Taking Away the Mystery

Here is a trivia question: What happened at exactly 5:51 p.m. on August 14, 1945?

If you don’t know, don’t worry, no one else knew the answer to this question until very recently.

The answer is: this was the exact time in which a sailor in New York’s Times Square, exhilarated by the news of Japan’s surrender and the end of World War II, grabbed a woman dressed in white, apparently a nurse, and gave her a huge kiss. The photograph of this moment was taken by Alfred Eisenstaedt has become one of the most enduring photographic images in history.

That the picture was taken on August 14 is not news. But 5:51 p.m.?

Recently physics Professor Donald Olson of Texas State University and his colleagues analyzed the shadows cast in the picture and were able to determine the exact location of the sun when the picture was taken. They have determined that the picture was taken at exactly 5:51 p.m.

An article on the Internet about this discovery is entitled: “How a Physics Professor Solved the Mystery of an Iconic Photo”.

I am fascinated by stories of this kind. I love a good mystery and am fascinated by those, whether scientists, historians, or whomever, who are able to find answers to questions few had even thought about.

And, that is what really interests me in this story. I am absolutely overwhelmed by the ability of this team of physicists to answer this question. But, I have to ask the next question: Was it really a mystery? Did anyone ever really care what time the picture was taken. And, most importantly, can I appreciate the picture more now that I know what time it was taken?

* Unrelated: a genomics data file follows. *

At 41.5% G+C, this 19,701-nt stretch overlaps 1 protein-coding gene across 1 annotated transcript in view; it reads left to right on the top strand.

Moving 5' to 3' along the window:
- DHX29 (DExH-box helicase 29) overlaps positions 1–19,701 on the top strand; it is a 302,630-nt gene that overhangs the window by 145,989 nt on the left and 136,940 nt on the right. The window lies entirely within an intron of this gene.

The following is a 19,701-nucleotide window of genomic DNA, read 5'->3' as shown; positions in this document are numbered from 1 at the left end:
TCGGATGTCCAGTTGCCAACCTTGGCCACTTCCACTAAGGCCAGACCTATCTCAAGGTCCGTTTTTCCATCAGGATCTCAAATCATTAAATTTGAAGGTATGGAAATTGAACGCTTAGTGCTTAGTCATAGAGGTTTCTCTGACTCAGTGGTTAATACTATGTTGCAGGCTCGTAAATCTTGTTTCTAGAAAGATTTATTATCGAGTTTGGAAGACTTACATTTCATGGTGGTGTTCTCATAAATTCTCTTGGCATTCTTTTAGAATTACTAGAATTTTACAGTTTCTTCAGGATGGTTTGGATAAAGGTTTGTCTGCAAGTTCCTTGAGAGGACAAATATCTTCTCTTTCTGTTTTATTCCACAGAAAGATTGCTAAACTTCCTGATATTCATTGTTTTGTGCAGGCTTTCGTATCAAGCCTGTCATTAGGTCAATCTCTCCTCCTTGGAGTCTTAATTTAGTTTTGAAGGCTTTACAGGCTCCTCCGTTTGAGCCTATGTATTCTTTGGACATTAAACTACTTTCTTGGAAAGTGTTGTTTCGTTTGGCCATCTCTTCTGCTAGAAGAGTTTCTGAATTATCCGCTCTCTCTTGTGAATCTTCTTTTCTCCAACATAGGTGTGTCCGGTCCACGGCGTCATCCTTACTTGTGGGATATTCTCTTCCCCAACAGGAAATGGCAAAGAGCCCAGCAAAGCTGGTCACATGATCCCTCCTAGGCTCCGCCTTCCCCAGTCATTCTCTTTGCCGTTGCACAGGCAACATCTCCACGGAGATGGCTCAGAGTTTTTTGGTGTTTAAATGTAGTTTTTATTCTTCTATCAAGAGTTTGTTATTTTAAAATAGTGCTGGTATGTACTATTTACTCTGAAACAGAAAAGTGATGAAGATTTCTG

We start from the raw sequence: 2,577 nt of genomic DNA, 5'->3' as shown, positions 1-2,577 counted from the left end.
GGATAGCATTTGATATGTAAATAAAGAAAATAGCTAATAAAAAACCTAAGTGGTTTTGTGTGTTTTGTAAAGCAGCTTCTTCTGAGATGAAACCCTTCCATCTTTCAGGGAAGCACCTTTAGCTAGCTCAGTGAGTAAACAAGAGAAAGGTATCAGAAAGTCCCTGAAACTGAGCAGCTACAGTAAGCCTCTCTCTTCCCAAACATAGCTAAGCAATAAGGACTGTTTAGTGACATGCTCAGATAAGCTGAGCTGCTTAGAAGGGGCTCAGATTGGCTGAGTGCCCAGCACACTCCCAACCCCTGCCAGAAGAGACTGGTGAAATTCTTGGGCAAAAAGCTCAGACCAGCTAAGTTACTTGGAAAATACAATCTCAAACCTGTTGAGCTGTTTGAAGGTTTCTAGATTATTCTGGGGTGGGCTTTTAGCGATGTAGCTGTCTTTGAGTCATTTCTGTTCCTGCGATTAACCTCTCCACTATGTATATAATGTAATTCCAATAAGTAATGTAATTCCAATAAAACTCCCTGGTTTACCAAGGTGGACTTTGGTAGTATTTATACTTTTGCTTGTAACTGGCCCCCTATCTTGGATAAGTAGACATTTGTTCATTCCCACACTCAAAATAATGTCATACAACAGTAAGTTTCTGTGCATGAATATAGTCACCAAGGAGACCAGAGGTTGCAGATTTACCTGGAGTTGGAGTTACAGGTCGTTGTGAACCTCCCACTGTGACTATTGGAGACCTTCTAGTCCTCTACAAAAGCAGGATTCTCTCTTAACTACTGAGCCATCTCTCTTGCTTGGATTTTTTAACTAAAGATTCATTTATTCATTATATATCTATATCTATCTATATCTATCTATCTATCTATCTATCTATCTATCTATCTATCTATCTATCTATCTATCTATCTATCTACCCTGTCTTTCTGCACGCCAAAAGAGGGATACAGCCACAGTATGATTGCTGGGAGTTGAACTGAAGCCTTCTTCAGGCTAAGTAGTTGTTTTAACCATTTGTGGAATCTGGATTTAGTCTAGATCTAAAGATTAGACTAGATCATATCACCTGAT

In a way I’m fascinated that I know the time the picture was taken. But, at the same time, something is lost. Now, the issue of time has become a focus. There are responses to the internet article in which some claim that the 5:51 time couldn’t be right. One response used as proof the growth of the sailor’s beard, too heavy to be a “5 o’clock shadow” and therefore clearly the picture had to be taken later.

I have seen this picture so many times. There is mystery about it. While some recent stories have identified who the two people are, the fact is that there is a sense of anonymity about it. Like so many moments frozen in time through photography,not knowing the entire backstory of the photo makes it more universal. The fact that the picture was taken at a particular time is of interest to me but if it becomes the main focus of the story, we will miss the point. This was a picture so full of emotion that even those of us who were born years after the event can feel the joy and the relief. That is what must remain.

I have been watching with such keen interest NASA’s New Horizon probe doing its flyby of the “planet” (or not) Pluto. I can’t wait to see the pictures. I know that there will be important knowledge gained from these pictures. But, I’m not sure I want to know all of the scientific analysis that the astronomers will come away with.

I just want to see the pictures and marvel at the beauty of God’s creation. I want some of the mystery of this drawf planet to remain. I don’t need to know what time it is on Pluto.

Sometimes, our world is enhanced by information. Sometimes, we’re better off living in a world of mystery.

1 Comment

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One response to “Taking Away the Mystery

  1. Laurel Federbush

    I don’t trust anything from NASA.

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